is the home of the Field Museum's Regenstein Pacific team.

What is co-curation?

An aerial view of Majuro Atoll, taken from the team's Hawaii to RMI flight. Photo by Chris Philipp, 2019

Between October 8th and 16th of 2019, Regenstein Collections Manager Chris Philipp and exhibitions developer Ryan Schuessler traveled to Majuro Atoll, Republic of the Marshall Islands.

The Regenstein curatorial team maintains an initiative to reconnect with Pacific Islander communities whose ancestors made and used the items that the Museum cares for today. The Field Museum has worked in the Marshall Islands before: former curator Alexander Spoehr conducted fieldwork there in 1947, and the 1980s the exhibitions department purchased a Marshallese canoe from Jaluit Atoll and arranged for its shipment to Chicago for the new Regenstein Hall (where it can now be seen in "Traveling the Pacific").

In service to that goal, the trip had the following aims:

1) establish new connections with the Marshallese community in Majuro,

2) update individuals and organizations in Majuro regarding the Museum's partnership with the Marshallese community in Enid, Oklahoma (in particular, the exhibit rotation in development co-curated with 5 Enid High School students earlier this year)

3) ask for feedback and input from individuals and organizations for this exhibit rotation, and

4) extend an invitation to co-curate the 250+ objects of cultural heritage that represent the Marshallese currently in the collection.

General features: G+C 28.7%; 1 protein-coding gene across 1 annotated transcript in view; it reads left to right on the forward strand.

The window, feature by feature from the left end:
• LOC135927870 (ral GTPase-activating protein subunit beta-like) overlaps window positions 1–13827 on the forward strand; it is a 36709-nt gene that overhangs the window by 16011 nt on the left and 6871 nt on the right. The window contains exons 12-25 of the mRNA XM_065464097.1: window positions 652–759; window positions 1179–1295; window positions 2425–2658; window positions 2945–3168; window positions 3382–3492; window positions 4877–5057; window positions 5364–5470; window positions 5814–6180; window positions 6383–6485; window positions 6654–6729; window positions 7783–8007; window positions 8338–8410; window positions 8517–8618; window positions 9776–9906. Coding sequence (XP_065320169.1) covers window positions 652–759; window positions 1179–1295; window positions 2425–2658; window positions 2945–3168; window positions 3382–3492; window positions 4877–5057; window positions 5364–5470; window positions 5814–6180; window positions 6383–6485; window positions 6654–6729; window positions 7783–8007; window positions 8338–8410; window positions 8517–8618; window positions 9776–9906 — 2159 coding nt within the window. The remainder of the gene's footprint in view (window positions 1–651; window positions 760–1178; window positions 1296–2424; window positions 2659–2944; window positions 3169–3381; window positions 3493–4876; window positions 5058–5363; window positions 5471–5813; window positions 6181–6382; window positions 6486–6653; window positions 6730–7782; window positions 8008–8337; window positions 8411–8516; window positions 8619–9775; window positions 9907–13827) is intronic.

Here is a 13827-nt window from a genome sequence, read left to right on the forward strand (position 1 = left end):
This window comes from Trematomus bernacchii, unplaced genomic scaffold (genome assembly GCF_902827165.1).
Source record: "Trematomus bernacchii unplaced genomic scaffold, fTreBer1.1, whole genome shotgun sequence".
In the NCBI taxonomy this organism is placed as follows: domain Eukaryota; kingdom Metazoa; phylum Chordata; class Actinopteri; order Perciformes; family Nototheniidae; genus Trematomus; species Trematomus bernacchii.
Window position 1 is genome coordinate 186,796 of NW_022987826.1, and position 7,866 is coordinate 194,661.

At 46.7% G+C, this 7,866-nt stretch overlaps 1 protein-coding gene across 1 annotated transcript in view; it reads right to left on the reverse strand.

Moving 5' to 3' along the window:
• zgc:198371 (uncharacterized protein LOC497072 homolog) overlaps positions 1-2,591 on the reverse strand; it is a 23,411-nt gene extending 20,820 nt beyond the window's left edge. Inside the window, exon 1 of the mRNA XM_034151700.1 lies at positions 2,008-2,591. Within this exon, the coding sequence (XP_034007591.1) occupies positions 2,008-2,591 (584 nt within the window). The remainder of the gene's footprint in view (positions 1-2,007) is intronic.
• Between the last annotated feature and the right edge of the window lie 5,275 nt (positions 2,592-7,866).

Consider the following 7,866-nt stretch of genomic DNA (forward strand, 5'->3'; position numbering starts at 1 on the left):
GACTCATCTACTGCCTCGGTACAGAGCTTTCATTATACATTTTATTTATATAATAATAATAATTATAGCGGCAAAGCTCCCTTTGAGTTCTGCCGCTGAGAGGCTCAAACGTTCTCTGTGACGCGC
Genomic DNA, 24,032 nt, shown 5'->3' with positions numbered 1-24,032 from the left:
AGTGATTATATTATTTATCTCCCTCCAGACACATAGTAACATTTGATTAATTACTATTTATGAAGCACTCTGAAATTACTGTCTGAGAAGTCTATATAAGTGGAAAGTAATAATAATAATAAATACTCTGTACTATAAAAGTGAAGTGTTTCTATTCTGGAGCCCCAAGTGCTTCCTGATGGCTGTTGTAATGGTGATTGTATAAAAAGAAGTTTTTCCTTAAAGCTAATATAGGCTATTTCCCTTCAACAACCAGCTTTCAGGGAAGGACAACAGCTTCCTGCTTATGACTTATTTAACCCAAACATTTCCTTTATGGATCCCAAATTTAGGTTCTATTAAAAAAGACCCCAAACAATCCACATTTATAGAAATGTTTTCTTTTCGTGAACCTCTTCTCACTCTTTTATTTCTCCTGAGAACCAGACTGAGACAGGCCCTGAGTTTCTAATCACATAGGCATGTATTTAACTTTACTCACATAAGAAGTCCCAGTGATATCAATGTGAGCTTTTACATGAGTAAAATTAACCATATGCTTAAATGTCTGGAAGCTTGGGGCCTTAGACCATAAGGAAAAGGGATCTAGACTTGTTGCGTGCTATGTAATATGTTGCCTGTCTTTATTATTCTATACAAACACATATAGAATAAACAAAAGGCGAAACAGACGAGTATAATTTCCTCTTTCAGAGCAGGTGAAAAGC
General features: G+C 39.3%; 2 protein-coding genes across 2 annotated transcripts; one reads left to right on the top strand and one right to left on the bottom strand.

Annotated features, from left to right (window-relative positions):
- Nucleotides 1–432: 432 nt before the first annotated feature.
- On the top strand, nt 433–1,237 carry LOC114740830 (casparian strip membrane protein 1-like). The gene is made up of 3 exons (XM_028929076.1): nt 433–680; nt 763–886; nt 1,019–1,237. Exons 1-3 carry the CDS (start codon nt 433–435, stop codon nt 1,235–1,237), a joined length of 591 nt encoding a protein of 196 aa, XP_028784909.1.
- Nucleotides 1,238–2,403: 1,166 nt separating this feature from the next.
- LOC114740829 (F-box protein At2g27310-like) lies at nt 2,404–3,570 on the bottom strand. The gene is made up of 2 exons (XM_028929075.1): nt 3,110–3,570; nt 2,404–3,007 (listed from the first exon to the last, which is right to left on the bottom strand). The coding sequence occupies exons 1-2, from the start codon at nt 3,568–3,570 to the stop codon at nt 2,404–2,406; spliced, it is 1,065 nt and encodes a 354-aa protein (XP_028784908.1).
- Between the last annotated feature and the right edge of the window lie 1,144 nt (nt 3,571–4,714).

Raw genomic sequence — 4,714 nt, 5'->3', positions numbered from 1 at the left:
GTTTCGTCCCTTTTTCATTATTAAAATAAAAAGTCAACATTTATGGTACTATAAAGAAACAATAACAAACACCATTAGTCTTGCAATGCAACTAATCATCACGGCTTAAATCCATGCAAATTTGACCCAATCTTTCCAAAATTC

Philipp and Schuessler were successful in making contact and discussing the Marshallese collection and initiatives with numerous organizations and individuals, including the Alele Museum and Public Library, the University of the South Pacific (USP) Marshall Islands Campus, The College of the Marshall Islands (CMI), and Waan Aelõñ in Majel (WAM) - "Canoes of the Marshall Islands". 65 contemporary objects for the Museum were acquired on this trip including a canoe model made by one of WAM's recently graduated students, 2 jaki-ed (fine mats) commissioned with the help of Dr. Irene Tafaaki of USP, and 3 sitting and sleeping mats organized through Professor Hermon Lajar of the College of the Marshall Islands. The canoe model and mats both represent continuity in Marshallese arts and a recently revitalized art form in the case of the jaki-ed. At USP, Philipp and Schuessler also gave a presentation on the Museum collection, co-curation, the upcoming exhibit rotation to first year students.

The Enid High School co-curators plan to include a representation of contemporary living culture in their upcoming show: as such, a selection of woven bags, head ornaments, and other handicrafts were obtained for consideration of inclusion in the upcoming exhibit rotation in the front of the Regenstein Halls of the Pacific.

An outrigger canoe outside the Waan Aelõñ in Majel (Canoes of the Marshall Islands) main office in Majuro. Pictured behind the canoe (L-R) are Alson Kelen, WAM director, and exhibitions developer Ryan Schuessler. Photo by Chris Philipp, 2019